Andrew Guenther has exhibited widely in New York, LA, and internationally, including: “Standing in Water up to the Shins, Your Foot Looks at a Minnow and Says,’Look What I Have Become!’” at David Castillo Gallery, Miami, and “The Slap of Bird Shit On Wet Pavement” at Mogadishni, Copenhagen. Guenther was born and raised in Wheaton, Illinois, studied undergrad in Wisconsin and Rome and received his MFA at Rutgers in 2002. He curated an artist’s storefront space, Arts Tropical, in Brooklyn for a few years. He currently lives and works in Brooklyn, NY, and is a proficient urban gardener who grows his own tobacco, berries, and grapes.

Featured Artist: Kabir Carter

by Maria Papadomanolaki on October 17th, 2011

"Shared Frequencies"

Kabir Carter is a performance and installation artist based in NY. His work could be described as an eloquent study on the interactions and interpolations between sound, space and the body.  I was introduced to his work while doing research for the book Transmission Arts: Artists and Airwaves and I was intrigued by the physicality of his creative method as well as his attentiveness to the spaces he uses for his work.  Kabir Carter will be performing tomorrow Tuesday, October 18th, at the Transmission Arts: Artists and Airwaves book celebration at Issue Project Room.


When did you start to develop a sensibility about space in all its different manifestations (public, private, indoors and outdoors). What was the first interaction/experiment or project that sparked this idea in your head and consequently in your work?

What set me to actively consider space in my own work was Shared Frequencies. Several years ago, I received a grant to go out on New York City sidewalks and set up a loose array of radio scanners, signal routers, and analog synthesizer modules atop a pair of folding tables. My first few realizations of the work required me to rethink my relationship to sound in space on the fly. Continue Reading More »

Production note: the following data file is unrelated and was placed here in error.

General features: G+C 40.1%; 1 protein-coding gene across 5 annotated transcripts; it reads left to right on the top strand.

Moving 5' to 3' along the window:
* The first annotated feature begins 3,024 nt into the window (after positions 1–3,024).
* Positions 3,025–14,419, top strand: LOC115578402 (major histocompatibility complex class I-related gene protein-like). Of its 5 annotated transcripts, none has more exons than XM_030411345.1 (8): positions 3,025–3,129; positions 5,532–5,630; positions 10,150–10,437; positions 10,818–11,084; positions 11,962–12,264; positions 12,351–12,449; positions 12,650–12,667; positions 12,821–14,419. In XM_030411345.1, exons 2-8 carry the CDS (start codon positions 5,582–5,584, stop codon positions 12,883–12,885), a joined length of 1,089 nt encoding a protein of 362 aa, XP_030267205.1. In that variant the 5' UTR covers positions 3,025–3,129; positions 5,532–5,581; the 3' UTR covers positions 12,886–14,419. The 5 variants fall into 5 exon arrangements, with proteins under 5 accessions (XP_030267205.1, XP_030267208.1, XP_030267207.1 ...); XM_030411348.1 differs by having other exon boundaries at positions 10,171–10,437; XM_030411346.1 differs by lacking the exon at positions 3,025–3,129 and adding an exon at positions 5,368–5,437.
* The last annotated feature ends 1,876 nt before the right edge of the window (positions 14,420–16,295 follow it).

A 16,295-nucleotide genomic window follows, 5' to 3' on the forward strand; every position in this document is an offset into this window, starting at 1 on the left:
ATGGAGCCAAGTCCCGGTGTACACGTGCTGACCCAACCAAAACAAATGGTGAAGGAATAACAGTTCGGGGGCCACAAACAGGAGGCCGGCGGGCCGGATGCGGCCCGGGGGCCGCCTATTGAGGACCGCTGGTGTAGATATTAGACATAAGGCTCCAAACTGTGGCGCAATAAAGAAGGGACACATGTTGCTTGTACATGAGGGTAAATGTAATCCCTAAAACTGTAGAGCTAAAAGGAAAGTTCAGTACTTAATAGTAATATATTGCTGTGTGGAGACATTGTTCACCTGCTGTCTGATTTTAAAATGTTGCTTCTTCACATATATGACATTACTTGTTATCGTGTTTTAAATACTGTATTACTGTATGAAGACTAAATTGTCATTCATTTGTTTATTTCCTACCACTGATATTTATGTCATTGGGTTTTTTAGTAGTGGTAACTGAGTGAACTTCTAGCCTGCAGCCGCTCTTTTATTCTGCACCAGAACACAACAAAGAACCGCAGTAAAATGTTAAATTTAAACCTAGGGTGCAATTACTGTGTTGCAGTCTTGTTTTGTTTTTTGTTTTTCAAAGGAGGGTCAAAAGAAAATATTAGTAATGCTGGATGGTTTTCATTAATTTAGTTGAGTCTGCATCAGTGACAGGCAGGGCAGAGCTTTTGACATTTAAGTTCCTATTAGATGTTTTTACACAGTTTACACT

Featured Artist: Ry Rocklen

by Brent Birnbaum on October 11th, 2011

Second to None

Ry Rocklen has developed a language that is poetic and unique. His originality is an accomplishment considering the thousands of artists who used found objects in their work. Ry inserts old objects with his artistic mojo, giving them new life in a different realm. Perhaps you caught his previous outings in New York City at Marc Jancou in 2009 or in the Whitney Biennial of 2008. Rocklen’s latest New York show is up at Untitled on the Lower East Side until October 16th. Continue Reading More »

Featured Artist: Ryan Wallace

by Howard Hurst on June 5th, 2011

Courtesy of the Artist

Ryan Wallace is a painter and mixed media artist who lives and works in Brooklyn.  His body of work spans a range of influences, re-purposing a variety of art historical and popular references into a fluid vocabulary of rough, playful abstraction. His paintings vary in size and medium but are united by their alternating notions of fragmentation and unity and by a moody, often diffuse tone. His compositions reflect the payload of modernism viewed through the dust covered lens of a gritty, sun bleached kaleidoscope. His interest in the way information is presented, transmitted and stored results in a sensibility that is equal parts science, mysticism and high fives. I had a chance to stop by the artists Greenpoint studio recently to talk with the artist.

Continue Reading More »

Featured Artist: Tim Knowles

by Helen Homan Wu on May 24th, 2011

E3-HS9, 2011

Tree Drawings, Nightwalks, Insect Flight Paths, Restorative Device, For the Baron, Postal Works, and his latest Recorded Delivery.  Those are the work titles of UK based artist Tim Knowles. You can pick up on the artist’s sensibility simply from those titles – simplified to bare bones – no more, no less. When I first experienced one of Knowles’ Nightwalks photographs at Bitforms Gallery, I was indeed speechless. One could easily muse at Knowles’ Nightwalks images and be inspired to write. Understanding the process behind this creation though, shows us a slightly different story. The artist uses all the natural elements as his materials, which forms a spontaneous and performative act. No, this has nothing to do with performance art, more like behavioral studies. Looking at Knowles’ body of work all together leaves me at this comfortable space that is somewhat ambiguous yet extremely familiar. Who would have the guts (or time) to wire-tap the inside of a package with audio/visual recording devices and send it off on a 902 mile journey?  I wouldn’t. It must’ve also required a period of trial-and-error before the package is ready to set off. The result, “an artwork which captures the topsy-turvy world of a parcel in the post.”  Recorded Delivery, created with permission from the Royal Mail, is currently on view at the Bitforms Gallery, NYC, until the 27th of May. Continue Reading More »